Art & Culture
Nature’s Calm Choreography has Inspired Artist Tom Atton Moore to Hold His First Debut Show in The US

This artist has taken time during the pandemic to closely observe the minutiae of nature

Tom Atton Moore is a textile artist with an eye for the abstract. After graduating from the London College of Communication with a degree in illustration, Moore purchased a tufting gun online and began creating rugs - functional pieces - that serve as tangible representations of often overlooked moments in time. The wilting of a Magnolia tree or the swirling of chemicals in a pond. In 2020, he presented his first solo exhibition, Dear Magnolia, at Jermaine Gallagher Showroom in London. In 2021, he exhibited his second show in London, It’s Good To Be Home, at FUMI Gallery. This year, until February 20, 2022, he will make his US debut at BC in Los Angeles with the presentation of Eden.

Eden is presented by BC - a multi-disciplinary creative office in Los Angeles. In this exhibition, the artist responds to the question, ‘When the world goes quiet, where does the mind go’? He answers this boldly through woollen rugs with abstract shapes and forms dressed in stirring colour. While living in the locked-down English countryside during the pandemic, he found himself inspired by the riveting -  often overlooked - minutiae of nature.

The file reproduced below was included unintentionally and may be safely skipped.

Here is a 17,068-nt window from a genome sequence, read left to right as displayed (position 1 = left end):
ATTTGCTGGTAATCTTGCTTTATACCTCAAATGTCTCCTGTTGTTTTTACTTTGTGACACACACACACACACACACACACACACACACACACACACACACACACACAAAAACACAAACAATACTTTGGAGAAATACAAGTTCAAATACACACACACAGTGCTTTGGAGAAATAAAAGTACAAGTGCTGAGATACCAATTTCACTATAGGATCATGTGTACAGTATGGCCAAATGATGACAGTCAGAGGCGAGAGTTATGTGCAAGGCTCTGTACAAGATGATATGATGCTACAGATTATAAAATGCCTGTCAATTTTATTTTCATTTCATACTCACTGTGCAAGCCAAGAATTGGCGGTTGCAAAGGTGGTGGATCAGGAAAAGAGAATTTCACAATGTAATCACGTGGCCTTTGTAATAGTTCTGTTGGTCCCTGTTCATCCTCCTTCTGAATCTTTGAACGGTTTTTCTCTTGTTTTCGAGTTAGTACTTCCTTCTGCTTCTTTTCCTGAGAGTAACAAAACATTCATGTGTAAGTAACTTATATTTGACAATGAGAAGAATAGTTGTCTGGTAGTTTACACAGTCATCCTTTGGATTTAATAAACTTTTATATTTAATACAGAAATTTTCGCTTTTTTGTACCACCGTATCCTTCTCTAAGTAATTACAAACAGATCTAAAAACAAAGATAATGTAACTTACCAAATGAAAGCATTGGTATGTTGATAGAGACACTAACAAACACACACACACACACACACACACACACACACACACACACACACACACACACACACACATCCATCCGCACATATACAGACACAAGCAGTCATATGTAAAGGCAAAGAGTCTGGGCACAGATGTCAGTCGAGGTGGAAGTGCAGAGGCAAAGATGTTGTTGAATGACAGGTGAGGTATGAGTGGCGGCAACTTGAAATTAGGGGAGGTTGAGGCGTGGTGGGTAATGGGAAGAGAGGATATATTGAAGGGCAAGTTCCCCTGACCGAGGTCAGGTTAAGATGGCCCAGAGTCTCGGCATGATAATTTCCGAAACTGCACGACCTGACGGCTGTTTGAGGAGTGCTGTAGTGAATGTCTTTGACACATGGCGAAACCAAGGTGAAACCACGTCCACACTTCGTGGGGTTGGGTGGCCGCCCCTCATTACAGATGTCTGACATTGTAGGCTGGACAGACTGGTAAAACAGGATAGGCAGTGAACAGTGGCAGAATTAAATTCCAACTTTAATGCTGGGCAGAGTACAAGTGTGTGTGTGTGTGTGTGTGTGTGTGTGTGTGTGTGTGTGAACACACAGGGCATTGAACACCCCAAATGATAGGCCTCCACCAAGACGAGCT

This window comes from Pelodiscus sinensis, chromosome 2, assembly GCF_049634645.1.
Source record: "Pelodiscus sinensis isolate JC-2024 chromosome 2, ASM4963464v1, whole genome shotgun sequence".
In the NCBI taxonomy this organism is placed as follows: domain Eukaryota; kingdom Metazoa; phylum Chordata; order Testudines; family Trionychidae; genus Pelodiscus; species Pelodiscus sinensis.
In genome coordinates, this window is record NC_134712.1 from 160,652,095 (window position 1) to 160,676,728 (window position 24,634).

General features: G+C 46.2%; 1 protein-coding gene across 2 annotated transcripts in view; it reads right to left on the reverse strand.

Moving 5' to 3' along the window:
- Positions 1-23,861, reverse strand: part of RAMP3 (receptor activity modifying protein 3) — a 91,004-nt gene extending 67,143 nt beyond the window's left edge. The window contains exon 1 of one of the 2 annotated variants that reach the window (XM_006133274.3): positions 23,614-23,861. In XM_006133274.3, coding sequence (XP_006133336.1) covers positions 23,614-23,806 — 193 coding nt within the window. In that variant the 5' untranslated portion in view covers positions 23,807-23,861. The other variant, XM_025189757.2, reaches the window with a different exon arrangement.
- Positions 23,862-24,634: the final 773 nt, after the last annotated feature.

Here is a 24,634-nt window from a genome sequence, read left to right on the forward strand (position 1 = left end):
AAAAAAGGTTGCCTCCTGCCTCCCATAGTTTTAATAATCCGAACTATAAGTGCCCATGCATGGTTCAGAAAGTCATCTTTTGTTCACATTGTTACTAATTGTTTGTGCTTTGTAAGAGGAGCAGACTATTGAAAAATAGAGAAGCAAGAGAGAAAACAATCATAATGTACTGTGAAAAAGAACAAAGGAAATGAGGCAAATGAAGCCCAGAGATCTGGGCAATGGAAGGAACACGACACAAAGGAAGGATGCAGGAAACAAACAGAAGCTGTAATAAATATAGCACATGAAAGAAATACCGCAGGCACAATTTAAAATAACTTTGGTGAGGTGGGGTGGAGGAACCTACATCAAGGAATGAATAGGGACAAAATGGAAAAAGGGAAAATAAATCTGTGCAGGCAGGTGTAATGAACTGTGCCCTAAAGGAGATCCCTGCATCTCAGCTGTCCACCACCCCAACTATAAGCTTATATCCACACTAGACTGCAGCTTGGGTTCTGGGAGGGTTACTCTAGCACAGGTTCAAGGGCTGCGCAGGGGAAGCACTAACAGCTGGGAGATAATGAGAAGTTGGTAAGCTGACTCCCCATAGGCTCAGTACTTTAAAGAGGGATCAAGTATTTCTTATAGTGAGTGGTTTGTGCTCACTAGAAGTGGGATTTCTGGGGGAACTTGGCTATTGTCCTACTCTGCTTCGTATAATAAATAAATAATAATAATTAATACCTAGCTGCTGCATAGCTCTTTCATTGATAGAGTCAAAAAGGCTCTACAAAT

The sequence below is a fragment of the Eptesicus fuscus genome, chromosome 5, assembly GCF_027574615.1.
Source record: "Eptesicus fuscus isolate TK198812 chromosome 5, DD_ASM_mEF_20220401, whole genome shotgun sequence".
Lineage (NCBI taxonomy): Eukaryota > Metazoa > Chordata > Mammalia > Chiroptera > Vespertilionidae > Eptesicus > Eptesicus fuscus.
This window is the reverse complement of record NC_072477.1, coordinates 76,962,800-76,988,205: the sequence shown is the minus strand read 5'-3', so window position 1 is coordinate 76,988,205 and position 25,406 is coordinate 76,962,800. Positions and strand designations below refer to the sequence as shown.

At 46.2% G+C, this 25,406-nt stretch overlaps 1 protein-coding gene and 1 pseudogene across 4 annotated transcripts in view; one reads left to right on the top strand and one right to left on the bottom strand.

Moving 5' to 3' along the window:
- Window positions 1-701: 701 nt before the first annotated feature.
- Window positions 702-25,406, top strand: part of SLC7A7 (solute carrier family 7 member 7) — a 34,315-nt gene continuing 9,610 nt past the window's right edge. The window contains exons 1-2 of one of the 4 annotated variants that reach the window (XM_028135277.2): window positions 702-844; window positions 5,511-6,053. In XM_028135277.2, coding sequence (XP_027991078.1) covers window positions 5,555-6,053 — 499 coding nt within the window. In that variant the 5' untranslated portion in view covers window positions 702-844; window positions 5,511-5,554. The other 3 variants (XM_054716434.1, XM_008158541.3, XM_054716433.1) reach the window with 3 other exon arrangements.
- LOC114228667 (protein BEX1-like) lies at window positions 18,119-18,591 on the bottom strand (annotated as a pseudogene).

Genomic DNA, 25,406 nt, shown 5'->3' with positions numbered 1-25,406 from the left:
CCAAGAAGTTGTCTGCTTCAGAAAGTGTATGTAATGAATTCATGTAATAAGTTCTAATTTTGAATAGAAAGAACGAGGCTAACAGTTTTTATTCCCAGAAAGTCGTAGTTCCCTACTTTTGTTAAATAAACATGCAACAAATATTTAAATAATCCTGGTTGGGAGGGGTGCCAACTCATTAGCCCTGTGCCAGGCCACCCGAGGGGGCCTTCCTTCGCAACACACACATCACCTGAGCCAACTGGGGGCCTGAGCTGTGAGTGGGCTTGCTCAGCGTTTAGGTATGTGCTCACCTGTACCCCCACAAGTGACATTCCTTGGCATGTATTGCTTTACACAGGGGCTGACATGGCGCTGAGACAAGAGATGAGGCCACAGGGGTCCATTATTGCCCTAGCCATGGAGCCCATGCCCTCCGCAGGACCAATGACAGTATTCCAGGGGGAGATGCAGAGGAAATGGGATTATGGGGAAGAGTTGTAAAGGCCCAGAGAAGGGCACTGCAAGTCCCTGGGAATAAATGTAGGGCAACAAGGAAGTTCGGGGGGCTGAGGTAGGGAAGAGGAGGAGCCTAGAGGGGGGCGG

Textile artist Tom Atton Moore

In a lane, and alternate world, of his own, Moore is an artist whose work resists definition. His rugs serve not as pieces of craft or design, but as tangible representations of real feeling. In this latest series of works, Eden, Moore speaks the patient language of a garden pond.

While the outside world was clinging to the big picture, Moore was honing in on the small, almost zen-like, details of the serene landscape around him. He soon came to realize that while nothing was happening, in fact, everything was. He began to notice how the meticulous movements of nature created a kind of calm choreography—the way a slight breeze would topple a line of dominoes down the spine of a tree.

In this stillness, Moore observed how a chemical released into a pond would tapdance atop the water’s surface, spiralling little infinities before settling to the bottom. He took note of these fluid formations, how they ebbed and flowed, day after day until they finally disappeared behind the liquid curtain of the water.

The seven woollen rugs of this series set out to celebrate the fortune-telling formations found in Hannibal’s Pond. Hand-tufted, latexed, dried, pinned, bound, and shaved with sheep shearing clippers — Moore's process takes up to two weeks or more for every rug. What begins as a moment in time transforms into a collage, a feeling, and finally, something you can hold with your own two hands. Each piece in this latest collection is roughly 7-by-5-feet and is made of vintage dead-stock yarn.

Words: Emily Leung & Nikey Cheng
Photos: Austin Leis
Published on February 10, 2022